Polling Shows 73 Percent Of Americans Dislike House GOP

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It appears most Americans aren’t thrilled with the political decisions made by House Republicans, who are newly in the majority.

Rep. Lauren Boebert (R-Colo.), who is newly on the House Oversight Committee, recently outlined in a Twitter post some of those decisions for the House GOP’s focus — and, surprise! It’s Hunter Biden’s laptop, again. “On February 8th, three former Twitter employees will be coming before the Oversight Committee to discuss the censorship of the Hunter Biden laptop story and much more,” she said. “The accountability begins.” What portion of Americans actually cares about “censorship” that in actuality was non-existent on the kind of systematic scale some Republican leaders claim? According to a new CNN poll, a full 73 percent of Americans say House Republican leaders “haven’t paid enough attention to the country’s most important problems,” as that outlet summarized.

Although majorities disapproved specifically of each major party’s leadership in the chamber, disapproval of the Republicans at the helm of their party’s House conference was higher than disapproval for Democratic leaders, who now include Reps. Hakeem Jeffries (N.Y.), Katherine Clark (Mass.), and others. Disapproval for Republicans was at 67 percent, while disapproval of Democrats reached just 59 percent. Some of the high levels of opposition to the course taken by Republicans leading the party’s presence in the House are further buoyed by substantial levels of opposition from Republican voters themselves. A full 46 percent of the respondents either registered with or, among independents, leaning towards the GOP identified the party’s House leaders as failing to show a commitment to “the right priorities,” as CNN reported.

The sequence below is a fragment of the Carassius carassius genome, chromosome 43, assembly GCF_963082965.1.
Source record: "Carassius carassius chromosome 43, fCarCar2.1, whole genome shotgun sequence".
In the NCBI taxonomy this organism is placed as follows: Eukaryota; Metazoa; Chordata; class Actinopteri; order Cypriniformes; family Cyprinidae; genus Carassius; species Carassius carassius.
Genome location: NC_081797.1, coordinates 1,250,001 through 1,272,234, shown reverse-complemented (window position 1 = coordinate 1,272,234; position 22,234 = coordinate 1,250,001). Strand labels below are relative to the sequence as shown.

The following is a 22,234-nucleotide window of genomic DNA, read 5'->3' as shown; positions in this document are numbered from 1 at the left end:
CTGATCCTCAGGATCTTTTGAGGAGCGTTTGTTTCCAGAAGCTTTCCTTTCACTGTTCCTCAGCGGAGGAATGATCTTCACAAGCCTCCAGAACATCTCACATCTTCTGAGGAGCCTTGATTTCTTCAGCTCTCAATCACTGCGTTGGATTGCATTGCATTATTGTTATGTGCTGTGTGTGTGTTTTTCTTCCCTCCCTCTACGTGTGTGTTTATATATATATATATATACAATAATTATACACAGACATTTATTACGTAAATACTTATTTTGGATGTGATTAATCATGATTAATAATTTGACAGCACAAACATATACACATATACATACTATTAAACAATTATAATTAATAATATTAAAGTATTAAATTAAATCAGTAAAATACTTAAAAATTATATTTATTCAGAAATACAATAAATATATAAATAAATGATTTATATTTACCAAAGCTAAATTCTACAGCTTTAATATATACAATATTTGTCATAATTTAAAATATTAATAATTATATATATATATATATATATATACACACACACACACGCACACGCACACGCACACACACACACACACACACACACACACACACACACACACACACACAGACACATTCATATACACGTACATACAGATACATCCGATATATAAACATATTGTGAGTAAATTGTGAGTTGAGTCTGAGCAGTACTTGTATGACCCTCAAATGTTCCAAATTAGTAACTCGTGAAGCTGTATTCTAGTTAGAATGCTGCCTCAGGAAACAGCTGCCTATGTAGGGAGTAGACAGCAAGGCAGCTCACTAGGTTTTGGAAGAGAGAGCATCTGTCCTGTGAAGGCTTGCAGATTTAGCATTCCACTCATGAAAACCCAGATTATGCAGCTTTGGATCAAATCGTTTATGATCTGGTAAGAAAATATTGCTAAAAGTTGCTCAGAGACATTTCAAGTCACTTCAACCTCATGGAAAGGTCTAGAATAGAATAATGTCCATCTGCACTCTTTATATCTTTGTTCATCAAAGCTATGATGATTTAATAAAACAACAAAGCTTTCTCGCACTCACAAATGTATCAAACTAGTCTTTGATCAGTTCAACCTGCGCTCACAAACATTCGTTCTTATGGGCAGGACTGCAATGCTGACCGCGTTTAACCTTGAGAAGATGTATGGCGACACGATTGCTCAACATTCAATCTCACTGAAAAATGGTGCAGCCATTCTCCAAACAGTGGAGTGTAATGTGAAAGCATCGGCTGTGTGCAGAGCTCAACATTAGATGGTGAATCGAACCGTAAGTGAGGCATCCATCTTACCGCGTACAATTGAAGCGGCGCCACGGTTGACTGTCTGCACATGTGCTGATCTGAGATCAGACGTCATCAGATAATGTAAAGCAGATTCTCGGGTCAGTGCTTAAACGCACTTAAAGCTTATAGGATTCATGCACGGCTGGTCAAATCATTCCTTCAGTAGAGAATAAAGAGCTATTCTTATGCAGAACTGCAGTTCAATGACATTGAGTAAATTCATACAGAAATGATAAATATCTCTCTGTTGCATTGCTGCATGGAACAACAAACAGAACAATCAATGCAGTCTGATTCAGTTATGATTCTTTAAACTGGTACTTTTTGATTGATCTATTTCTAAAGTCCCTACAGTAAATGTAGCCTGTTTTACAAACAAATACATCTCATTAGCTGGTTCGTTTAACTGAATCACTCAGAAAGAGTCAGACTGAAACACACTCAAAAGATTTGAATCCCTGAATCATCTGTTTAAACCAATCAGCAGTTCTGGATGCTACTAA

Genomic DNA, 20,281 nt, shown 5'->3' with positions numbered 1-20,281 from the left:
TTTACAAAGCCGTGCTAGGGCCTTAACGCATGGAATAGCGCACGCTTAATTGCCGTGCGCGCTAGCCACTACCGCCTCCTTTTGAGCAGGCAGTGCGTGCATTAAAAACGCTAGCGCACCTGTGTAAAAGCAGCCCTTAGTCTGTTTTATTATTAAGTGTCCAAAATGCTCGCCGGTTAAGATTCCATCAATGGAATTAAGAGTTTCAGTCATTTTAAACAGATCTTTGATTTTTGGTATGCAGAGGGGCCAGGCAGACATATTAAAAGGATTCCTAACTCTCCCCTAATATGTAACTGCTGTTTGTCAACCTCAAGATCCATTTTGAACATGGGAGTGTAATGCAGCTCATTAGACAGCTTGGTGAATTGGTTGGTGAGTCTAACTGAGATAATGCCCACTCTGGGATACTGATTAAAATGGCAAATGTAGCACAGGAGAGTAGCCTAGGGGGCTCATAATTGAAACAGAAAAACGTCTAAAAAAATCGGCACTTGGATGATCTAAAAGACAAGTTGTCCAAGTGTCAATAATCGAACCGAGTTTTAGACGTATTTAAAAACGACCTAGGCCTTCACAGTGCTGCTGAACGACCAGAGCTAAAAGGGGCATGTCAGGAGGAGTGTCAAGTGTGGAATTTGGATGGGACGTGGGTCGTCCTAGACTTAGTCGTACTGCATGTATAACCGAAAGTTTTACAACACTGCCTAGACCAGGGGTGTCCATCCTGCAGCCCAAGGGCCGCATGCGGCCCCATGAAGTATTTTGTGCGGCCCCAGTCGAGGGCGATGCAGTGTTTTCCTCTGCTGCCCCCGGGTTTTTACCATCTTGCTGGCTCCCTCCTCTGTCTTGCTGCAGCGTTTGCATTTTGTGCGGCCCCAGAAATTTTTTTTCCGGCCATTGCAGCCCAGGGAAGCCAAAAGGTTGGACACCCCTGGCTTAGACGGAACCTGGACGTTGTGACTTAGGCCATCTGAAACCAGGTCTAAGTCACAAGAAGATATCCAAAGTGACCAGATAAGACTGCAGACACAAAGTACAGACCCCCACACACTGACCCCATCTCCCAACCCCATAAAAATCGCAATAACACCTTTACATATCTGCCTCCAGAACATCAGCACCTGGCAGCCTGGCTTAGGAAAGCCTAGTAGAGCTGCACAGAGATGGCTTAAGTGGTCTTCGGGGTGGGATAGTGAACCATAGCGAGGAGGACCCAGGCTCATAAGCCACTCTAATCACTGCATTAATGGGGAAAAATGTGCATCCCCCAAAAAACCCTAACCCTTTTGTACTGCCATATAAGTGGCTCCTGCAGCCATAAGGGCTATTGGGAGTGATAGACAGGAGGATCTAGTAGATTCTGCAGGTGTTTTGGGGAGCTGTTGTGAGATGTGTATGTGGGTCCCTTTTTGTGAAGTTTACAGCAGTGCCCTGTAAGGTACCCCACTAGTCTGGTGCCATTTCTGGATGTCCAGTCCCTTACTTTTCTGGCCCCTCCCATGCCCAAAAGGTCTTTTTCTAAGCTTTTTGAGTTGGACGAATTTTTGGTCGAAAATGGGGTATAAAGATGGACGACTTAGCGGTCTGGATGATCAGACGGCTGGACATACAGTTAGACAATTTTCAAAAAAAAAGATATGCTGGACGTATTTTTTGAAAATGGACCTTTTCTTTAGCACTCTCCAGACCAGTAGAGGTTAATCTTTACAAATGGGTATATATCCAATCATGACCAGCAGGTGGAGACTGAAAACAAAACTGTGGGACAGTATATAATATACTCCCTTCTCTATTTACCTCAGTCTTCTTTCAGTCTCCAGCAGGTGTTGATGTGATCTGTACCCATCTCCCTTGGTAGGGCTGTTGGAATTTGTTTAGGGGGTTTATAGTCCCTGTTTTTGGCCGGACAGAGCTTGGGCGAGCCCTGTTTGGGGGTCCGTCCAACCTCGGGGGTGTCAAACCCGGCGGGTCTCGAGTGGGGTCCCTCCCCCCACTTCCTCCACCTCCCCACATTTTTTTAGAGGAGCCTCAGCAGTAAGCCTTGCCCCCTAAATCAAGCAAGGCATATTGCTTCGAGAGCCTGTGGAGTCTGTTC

Looking at the question through another rhetorical lens, almost a simple majority of Americans identified economic issues as the personal concerns they felt had the most import — not whatever was done with Hunter Biden’s laptop.

A key point of contention for Republicans has been that coverage of the device’s purported contents was temporarily restricted on major social media platforms, but the coverage still remained easily accessible elsewhere, and it’s not as though the story didn’t still get out. Someone could have posted snippets of or references to the information, even if not direct links. A sweeping scheme revealing some kind of plot to swing the 2020 presidential election just wasn’t present. Elsewhere, Republicans are also further shaping their specifically political focus for the next two years, including with investigations among the party’s members on the oversight panel into the Biden family themselves, although that’s not going as well as Republicans might hope.

In line with a letter from the Justice Department to Rep. Jim Jordan (R-Ohio), who is leading the House Judiciary Committee, that rejected the prospect of providing him with broad swathes of information about ongoing criminal investigations, oversight chair Rep. James Comer (R-Ky.) also recently faced another delay in his demands for financial records held by the federal government related to the Bidens. Comer is pursuing what are called suspicious activity reports, which are required to be filed in circumstances like cash transactions across a single day totaling above $10,000 — a remarkably thin basis to conclusively allege some kind of corruption. The point of making the reports is to proactively provide a basis for seeing if there is something worth pursuing further, and a past letter to Comer about the documents from the Treasury Department outlined the tentative nature of the info and the strict obligations around keeping it secret.